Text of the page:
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Paul G. Siliciano

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Paul G. Siliciano
Associate Professor, Associate Head, and Director of Undergraduate Studies - Biochemistry

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Research statement

Virtually all genes in higher organisms are interrupted by regions of noncoding DNA called introns. These introns must be removed from messenger RNA precursors to allow proper gene expression. The process of pre-mRNA splicing is responsible for accurately identifying introns and catalyzing their excision. A fundamental challenge in modern molecular biology is to understand how the splicing apparatus specifically recognizes and removes introns. Because the splicing machinery is highly conserved throughout evolution, my laboratory approaches this question using the genetic and biochemical tools available uniquely in the yeast Saccharomyces cerevisiae.

The RNA-protein particle called the U1 snRNP is the first splicing factor to contact the pre-mRNA, and therefore is a key determinant of splicing specificity. After binding the pre-mRNA, the U1 snRNP proteins interact with other RNAs and proteins to form a bridge that is thought to bring the ends of the intron together for splicing. Therefore, we are very interested in defining the RNAs and proteins that interact with the U1 snRNP.

Currently, we are focusing on the U1 snRNP protein called Prp40. This splicing factor is essential for the splicing reaction and acts at an early step in the splicing pathway. Intriguingly, Prp40 contains conserved amino acid domains of the WWP and dsRNA motifs. Found in a family of proteins including dystrophin, the WWP motif is thought to be a protein-protein interaction domain. In contrast, the dsRNA motif binds double stranded RNA. Thus, Prp40 appears to play a central role in early splicing events. Indeed, we have recently shown that Prp40 interacts directly with other splicing factors early during the splicing pathway. We are now using genetic and biochemical techniques to define these interactions, as this information will shed important new light on how the splicing reaction achieves its high specificity.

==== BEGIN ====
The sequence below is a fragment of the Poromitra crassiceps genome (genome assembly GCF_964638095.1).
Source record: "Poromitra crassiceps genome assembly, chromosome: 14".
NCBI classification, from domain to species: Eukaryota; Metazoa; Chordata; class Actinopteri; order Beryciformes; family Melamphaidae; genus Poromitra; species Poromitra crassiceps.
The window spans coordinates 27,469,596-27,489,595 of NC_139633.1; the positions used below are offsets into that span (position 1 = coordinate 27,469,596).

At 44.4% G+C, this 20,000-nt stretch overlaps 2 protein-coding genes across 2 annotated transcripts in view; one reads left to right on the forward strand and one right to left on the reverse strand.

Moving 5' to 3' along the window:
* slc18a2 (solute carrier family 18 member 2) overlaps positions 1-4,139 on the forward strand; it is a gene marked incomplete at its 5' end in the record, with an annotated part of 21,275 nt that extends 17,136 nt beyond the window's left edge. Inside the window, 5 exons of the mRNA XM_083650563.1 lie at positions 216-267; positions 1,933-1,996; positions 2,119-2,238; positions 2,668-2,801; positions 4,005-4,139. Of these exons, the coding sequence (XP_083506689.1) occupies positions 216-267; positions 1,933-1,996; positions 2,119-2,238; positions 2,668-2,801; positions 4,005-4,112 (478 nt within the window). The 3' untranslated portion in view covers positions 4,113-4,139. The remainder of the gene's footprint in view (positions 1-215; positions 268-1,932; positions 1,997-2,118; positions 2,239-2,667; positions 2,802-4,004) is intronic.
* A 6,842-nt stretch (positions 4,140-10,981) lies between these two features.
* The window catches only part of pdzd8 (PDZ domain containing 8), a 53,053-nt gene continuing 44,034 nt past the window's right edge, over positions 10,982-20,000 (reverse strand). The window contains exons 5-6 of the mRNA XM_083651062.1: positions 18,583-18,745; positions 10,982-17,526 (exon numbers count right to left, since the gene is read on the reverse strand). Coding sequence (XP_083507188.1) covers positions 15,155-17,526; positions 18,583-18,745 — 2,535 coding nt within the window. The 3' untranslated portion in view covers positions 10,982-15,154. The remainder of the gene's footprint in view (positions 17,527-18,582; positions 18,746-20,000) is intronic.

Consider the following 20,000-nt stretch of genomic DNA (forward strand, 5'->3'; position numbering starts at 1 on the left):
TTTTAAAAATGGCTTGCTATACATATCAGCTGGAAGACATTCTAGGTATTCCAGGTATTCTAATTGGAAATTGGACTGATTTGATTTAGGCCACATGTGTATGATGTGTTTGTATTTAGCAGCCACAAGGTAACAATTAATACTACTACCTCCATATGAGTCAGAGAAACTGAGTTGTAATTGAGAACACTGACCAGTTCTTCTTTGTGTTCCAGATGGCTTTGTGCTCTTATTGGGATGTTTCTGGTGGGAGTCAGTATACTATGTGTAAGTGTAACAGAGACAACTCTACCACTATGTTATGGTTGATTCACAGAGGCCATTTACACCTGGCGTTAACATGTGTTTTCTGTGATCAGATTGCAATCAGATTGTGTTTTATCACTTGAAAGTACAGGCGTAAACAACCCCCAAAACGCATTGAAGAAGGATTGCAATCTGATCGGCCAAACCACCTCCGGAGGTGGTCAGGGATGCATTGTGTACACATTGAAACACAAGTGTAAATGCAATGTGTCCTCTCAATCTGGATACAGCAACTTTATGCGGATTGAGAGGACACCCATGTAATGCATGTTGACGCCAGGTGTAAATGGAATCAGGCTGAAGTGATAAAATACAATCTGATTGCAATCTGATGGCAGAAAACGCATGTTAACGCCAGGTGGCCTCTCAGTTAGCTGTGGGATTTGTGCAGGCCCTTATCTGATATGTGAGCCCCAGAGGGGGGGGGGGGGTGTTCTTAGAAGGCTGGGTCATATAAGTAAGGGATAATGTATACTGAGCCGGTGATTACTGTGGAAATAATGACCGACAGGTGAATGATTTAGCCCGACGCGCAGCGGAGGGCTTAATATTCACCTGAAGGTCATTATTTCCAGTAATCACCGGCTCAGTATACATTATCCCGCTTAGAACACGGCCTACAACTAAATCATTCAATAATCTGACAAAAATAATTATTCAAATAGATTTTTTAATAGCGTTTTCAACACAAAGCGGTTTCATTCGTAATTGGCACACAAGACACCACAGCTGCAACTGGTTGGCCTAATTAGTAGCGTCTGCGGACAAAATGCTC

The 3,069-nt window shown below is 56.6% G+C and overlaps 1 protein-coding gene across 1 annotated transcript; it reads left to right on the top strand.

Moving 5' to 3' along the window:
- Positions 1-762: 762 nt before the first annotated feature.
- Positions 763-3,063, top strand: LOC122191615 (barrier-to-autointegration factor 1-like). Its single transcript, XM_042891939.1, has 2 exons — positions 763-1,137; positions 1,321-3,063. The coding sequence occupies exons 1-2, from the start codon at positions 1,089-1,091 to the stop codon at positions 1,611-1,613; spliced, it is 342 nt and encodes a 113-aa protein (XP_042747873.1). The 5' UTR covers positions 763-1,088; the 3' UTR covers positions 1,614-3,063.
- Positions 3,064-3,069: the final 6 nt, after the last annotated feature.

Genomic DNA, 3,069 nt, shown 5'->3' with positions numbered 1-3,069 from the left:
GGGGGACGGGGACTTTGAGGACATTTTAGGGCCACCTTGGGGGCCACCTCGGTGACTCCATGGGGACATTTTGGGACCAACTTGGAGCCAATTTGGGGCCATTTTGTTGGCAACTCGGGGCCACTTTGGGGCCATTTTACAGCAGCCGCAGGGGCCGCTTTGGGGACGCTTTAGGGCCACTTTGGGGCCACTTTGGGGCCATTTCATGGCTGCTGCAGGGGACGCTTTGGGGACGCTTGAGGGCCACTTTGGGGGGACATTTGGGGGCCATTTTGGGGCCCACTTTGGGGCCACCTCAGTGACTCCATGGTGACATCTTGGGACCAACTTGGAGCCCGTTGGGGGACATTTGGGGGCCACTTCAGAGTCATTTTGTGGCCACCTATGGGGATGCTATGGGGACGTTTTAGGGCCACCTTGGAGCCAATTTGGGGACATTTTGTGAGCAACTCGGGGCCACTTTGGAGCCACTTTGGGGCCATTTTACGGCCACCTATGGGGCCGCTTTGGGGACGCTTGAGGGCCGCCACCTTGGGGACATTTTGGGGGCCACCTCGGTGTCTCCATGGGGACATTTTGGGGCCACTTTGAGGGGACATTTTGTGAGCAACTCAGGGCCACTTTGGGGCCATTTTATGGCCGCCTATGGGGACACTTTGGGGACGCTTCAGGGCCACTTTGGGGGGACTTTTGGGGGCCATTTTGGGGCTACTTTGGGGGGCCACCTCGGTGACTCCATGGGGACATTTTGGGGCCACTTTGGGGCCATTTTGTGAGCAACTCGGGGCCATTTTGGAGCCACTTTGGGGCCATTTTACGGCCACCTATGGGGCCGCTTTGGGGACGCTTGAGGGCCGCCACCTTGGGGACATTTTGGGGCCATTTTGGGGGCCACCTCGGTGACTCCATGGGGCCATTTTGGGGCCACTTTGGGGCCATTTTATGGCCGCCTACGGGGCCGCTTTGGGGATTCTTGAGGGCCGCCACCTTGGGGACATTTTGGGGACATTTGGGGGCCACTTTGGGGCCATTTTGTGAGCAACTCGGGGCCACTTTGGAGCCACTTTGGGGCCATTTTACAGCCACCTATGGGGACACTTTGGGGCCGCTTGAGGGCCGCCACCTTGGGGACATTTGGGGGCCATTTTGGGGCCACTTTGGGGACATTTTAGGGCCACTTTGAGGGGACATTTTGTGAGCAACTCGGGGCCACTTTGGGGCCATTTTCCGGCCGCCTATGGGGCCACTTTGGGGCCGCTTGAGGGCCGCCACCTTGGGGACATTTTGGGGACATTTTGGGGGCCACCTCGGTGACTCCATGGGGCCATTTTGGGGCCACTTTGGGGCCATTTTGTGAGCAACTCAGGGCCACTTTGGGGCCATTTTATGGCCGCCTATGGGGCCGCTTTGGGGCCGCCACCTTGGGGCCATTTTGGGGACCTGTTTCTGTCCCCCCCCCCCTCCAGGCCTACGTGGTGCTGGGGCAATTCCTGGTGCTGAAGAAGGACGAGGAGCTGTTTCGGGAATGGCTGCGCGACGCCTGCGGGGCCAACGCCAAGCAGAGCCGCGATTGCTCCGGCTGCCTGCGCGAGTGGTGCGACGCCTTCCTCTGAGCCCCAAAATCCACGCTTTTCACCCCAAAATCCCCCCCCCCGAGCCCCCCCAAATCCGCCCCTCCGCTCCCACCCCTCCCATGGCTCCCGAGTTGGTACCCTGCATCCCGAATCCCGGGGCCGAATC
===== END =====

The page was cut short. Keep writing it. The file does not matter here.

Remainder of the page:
Representative publications

SternJohn J, Hati S, Siliciano PG, Musier-Forsyth K. (2007). Restoring species-specific posttransfer editing activity to a synthetase with a defunct editing domain. PNAS 104(7):2127-32.

Hati S, Ziervogel B, Sternjohn J, Wong FC, Nagan MC, Rosen AE, Siliciano PG, Chihade JW, Musier-Forsyth K. (2006). Pre-transfer editing by class II prolyl-tRNA synthetase: role of aminoacylation active site in "selective release" of noncognate amino acids. J. Biol. Chem. 281(38)27862-72.

Murphy MW, Olson BL, Siliciano PG. (2004). The yeast splicing factor Prp40p contains functional leucine-rich nuclear export signals that are essential for splicing. Genetics 166(1):53-65.

Olson BL, Siliciano PG. (2003). A diverse set of nuclear RNAs transfer between nuclei of yeast heterokaryons. Yeast 20(10):893-903.

Kao, H.-Y., and Siliciano, P.G. (1996). Identification of Prp40, a novel essential yeast splicing factor associated with the U1 snRNP. Mol. Cell. Biol. 16:960-967.

Kivens, W., and Siliciano, P.G. (1996). RNA sequences upstream of the 3' splice site repress splicing of mutant pre-mRNA introns in yeast. RNA 2:492-505.

Ruis, B., Kivens, W., and Siliciano, P.G. (1994). The interaction between the first and last nucleotides in the second step of pre-mRNA splicing is independent of other conserved intron nucleotides. Nucl. Acids Res. 22:5190-5195.

Hilleren, P., Kao, H.-Y., and Siliciano, P.G. (1995). The amino terminus of the U1 snRNP protein 70K is necessary and sufficient for function in yeast. Mol. Cell. Biol. 15:6341-6350.

Parker, R., and Siliciano, P.G. (1993). Evidence for an essential non-Watson-Crick interaction between the first and last nucleotides of a nuclear pre-mRNA intron. Nature 361:660-662.

6-110 MCB | East Bank
Phone Number
612-625-4928
Email Address

pauls@umn.edu

Address
6-110 MCB
420 Washington Avenue SE
Minneapolis, MN 55455